BORDEAUX, France – In an annual rite of spring, thousands of wine merchants and dozens, if not hundreds, of wine journalists descend upon this city to take stock of the latest Bordeaux vintage. It matters not that these wines will not be released into the market for almost two years. Interest is driven by the sale now of Bordeaux “futures.”
A futures contract allows a wine merchant to purchase Bordeaux at the opening price for delivery in approximately two years. They’re wagering that after aging in barrel for two years the same wines will cost considerably more, especially after the media spread the (hopefully) good news. In good to great vintages, that bet can pay off handsomely.
Many prominent wine merchants in the United States offer similar “futures” contracts to their retail customers, generally wine collectors who literally worship the ground from which these remarkable wines spring. Bordeaux is prized for its elegance and longevity, with the best vintages still going strong at 20 to 30 years of age.
The Union des Grands Crus de Bordeaux organizes the official En Primeur week of tastings for media and trade and, in a slight change of format this year, kicked off the week with an overview tasting of the vintage near the Bordeaux city center.
As usual, there was plenty of hype for the vintage prior to En Primeur week. For one thing, the major trade publications scope out the vintage a week or two in advance of the official week, and there is never a dearth of Bordeaux producers willing to go out on a limb and proclaim the latest “vintage of the century.”
For the uninitiated, vintages of the century are as common in Bordeaux as potholes in Pittsburgh, so those claims are best taken with a grain of salt. That said, my first impression of the 2018 vintage is very positive, though “vintage of the century” would be a bridge too far. I tasted several outstanding wines on the first day, including a couple of stunners, and very few duds.
The vintage was not without its problems. It started off with an extremely wet winter that made for a soggy spring (difficult to work in the vineyards) that was followed by a long, hot, dry summer. Mildew was a problem for many, and hail in May and July contributed to crop loss for some top chateaux.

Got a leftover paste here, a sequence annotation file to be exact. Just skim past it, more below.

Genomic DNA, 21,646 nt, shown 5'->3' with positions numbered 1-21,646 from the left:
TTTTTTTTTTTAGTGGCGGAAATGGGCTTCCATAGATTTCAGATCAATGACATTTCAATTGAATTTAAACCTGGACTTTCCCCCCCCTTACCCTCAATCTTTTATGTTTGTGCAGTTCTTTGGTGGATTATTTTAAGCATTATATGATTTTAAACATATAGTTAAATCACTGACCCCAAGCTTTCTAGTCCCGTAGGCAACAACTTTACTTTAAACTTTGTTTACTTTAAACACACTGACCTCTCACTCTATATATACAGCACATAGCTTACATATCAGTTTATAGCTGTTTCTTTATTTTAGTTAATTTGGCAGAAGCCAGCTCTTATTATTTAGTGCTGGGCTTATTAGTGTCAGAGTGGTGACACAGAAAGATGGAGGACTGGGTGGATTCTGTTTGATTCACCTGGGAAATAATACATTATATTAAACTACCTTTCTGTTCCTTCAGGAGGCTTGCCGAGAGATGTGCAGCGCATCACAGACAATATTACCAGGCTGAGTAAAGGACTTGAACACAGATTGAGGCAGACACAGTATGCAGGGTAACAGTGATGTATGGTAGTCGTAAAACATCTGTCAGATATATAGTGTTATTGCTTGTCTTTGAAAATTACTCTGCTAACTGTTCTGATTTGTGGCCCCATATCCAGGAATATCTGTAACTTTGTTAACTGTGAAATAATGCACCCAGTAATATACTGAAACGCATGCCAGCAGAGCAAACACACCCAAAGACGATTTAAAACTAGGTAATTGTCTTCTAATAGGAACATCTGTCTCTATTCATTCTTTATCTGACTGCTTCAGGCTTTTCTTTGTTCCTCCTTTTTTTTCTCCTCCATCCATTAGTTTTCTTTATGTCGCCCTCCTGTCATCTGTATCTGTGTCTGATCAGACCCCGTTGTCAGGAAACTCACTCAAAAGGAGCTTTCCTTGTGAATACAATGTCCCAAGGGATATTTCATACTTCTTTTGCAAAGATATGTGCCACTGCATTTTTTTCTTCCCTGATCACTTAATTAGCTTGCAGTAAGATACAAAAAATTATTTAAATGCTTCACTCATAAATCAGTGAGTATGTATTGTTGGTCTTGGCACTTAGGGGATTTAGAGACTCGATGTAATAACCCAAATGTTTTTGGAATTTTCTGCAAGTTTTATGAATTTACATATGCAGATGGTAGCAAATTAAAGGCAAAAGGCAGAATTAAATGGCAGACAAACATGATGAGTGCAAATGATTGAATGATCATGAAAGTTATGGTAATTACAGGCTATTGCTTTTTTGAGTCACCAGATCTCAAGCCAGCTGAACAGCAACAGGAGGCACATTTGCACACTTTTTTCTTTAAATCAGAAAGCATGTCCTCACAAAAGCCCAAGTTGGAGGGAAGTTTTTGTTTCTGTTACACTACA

With abundant sunshine, however, and no dirty tricks by the weather at harvest, most chateaux had ripe fruit to work with once the grapes reached the cellar. That’s about all any good winemaker needs. Concerns about unusually high alcohol levels due to the sunny summer seem to me to be overwrought.
The wines I tasted were generally well balanced, with excellent fruit concentration and beautifully managed tannins. In many years there is a clear preference for the wines of the right bank or the left bank, but I found much to like from both sides of the Gironde.
Saint-Emilion and Pomerol, and Pomerol in particular, were very successful. The Left Bank communes performed at a consistently high level as well, with Saint-Julien shining the brightest from my perspective. The white wines of Pessac-Leognan were generally on point, showing excellent intensity with good weight and palate presence and bright aromas of either grapefruit or white peach, and in the best a bit of both.
The whites of Domaine de Chavalier, La Louviere, Pape Clement and Smith Haut Lafitte were brilliant, in some cases overshadowing their very fine red wines.
Any number of reds were impressive, but a few worth highlighting on this first impression include an exceptional Chateau Petit-Village in Pomerol, the stunning Chateau Beychevelle from Saint-Julien and the gorgeous vintage of Chateau Pichon Baron from Pauillac.
More on these wines and others, including tasting notes and ratings, next week. But for now, I can say with confidence that the 2018 vintage is shaping up as the fourth consecutive very good to outstanding vintage from Bordeaux. It’s one of the finest stretches of excellence in memory from a region that is prone to disastrous results when the weather refuses to cooperate.
It also speaks well of the art of modern winemaking and viticulture. Making wine is the easy part. Ginning up another vintage of the century, well, I will leave that to the Bordelaise.
Follow Robert on Twitter at @wineguru. To find out more about Robert Whitley and read features by other Creators Syndicate writers and cartoonists, visit the Creators Syndicate website at www.creators.com. Email Robert at firstname.lastname@example.org.